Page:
Viticulture,Wine,Wine Business

The Non-Summer of 2010

Here we sit in August, waiting for the heat. Actually, we also waited for spring to kick in, and thought that “at least summer will come around, and warm things up a bit.”

Well, were we ever wrong.

I can’t remember the last time I woke up in the morning, and the sun was actually shining. It’s taking until midday for the sun to shine; and by then, it’s not going to be too warm for the rest of the day… At least, it’s not going to be hot.

That’s what’s been missing from this year’s growth cycle; and as we near dates when harvest should be beginning, the grapes seem to be no where near ready.

The questions abound.

  • Will the grapes reach a great brix for harvesting?
  • Will a lower brix mean that we’ll finally not have a vintage with alcohol over 13.5 percent (I’d lone to see that, again.)
  • Will winemakers be able to make well balanced wines this year?
  • FERMENTATION: What does this survey of the recent meteorological trends mean? What’s the upshot of Northern California experiencing the summer that wasn’t? It means grape growers (and winemakers) are starting to get a little worried. Strike that. A lot worried.
  • ARTISAN FAMILY OF WINES: Is this going to be the vintage of the century? August 9th I’m asking this question somewhat facetiously, as every vintage, from the industry’s perspective, seems like it’s the vintage of the century. But this vintage, at the least, is going to be different. As anyone living in California knows, this has been a very cool year both for people and grapes.

Who knows… And, we won’t until the grapes are in and are fermented… to be able to get a handle on this.

That said, I decided to give you a bit of perspective from my backyard.

On the left is an image of a Zinfandel cluster just taken on August 9, 2010. On the right is a picture that I took of a Zin cluster on August 9, 2006.

You can see the center of the cluster on the left has lost some berries. That happened during the rains, when flowers were knocked off the rachis (skeleton that holds the berries in place). When that happens, the fruit that’s self pollinating, can’t pollinate and grow… So, I’ve lost some fruit. But, after looking at these two clusters, that may possibly still have the same amount of berries (older vine has a long rachis now), I’ve decided to let Mother Nature take over the worrying for me… This year’s clusters are still going through verasion at the right time.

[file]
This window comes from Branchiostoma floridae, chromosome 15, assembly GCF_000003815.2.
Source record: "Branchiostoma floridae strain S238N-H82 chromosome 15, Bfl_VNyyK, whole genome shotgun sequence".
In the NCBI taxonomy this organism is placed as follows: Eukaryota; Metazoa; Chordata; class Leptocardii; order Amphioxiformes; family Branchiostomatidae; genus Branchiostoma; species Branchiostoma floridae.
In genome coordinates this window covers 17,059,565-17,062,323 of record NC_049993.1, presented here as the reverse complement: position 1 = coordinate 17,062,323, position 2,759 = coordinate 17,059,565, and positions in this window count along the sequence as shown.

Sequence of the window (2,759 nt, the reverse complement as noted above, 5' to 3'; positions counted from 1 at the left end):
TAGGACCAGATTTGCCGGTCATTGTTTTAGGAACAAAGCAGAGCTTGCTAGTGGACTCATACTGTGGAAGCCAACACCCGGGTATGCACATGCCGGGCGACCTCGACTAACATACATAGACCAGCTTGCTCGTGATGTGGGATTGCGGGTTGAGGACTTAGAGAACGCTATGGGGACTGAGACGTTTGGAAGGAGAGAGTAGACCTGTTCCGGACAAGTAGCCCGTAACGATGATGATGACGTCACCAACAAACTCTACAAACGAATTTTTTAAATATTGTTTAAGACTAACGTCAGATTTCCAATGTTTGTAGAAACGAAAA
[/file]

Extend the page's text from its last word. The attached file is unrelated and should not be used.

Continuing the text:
7 Responses to “The Non-Summer of 2010”

  1. We’re all thinking along the same lines. We keep waiting for the hot weather to arrive, and it doesn’t. Here we are, mid-August, and Oakland can barely make it out of the 60s, while wine country seems to struggle to get much beyond the 70s or low 80s. Is that your experience, Jo? About ten degrees below average, consistently.

  2. Jon Bjork says:

    We’ve been about 10 degrees cooler than normal here in Lodi, plus we’ve had very few days where we climbed over 95. We wake up to sunny cool mornings in the mid-50’s. Certainly no one can call Lodi hot this year.

    Estimates range from 1.5 weeks to 3 weeks behind normal, depending on which grower you talk to. Most are doing very aggressive dropping of green clusters along with opening up canopies via leaf pulling. All things considered, we could be in a position to make some very nice wines with more significant acid and tannin this year.

  3. Jo Diaz says:


    It’s at least 10 to 15 degrees lower than average. The only “summer” I’ve felt was going back to Maine… And that’s insane, because Maine is (was) always colder than California for every single month. Everyone in my family was so excited, because they’re finally having a summer after years of having non-summers. I’m, therefore, thinking this is just a fluke, and will turn around, at some point.

    It’s a bit nuts, though… so, NOT Northern California… My feet are constantly cold. I like being barefooted… Not this summer.

  4. Jo Diaz says:


    All the way over to Lodi… It’s bizarre when a wine blog resorts to talking about the weather, because it’s the most fascinating thing going on…

    Thanks for the wine, by-the-way, that you gave to me at the Symposium. Very thoughtful of you!

  5. I’m confused – the zin grapes on the left (2010) already show veraison where those on the right (2006) don’t. Isn’t veraison a sign of further ripening? I would have expected the 2006 grapes to show more color change than this years. ???

  6. Jo Diaz says:

    The ones on the right (2006) have just touches of color beginning to change, on the lower left of that cluster. It’s barely beginning, when the ones on the left (2010) have even more going on.

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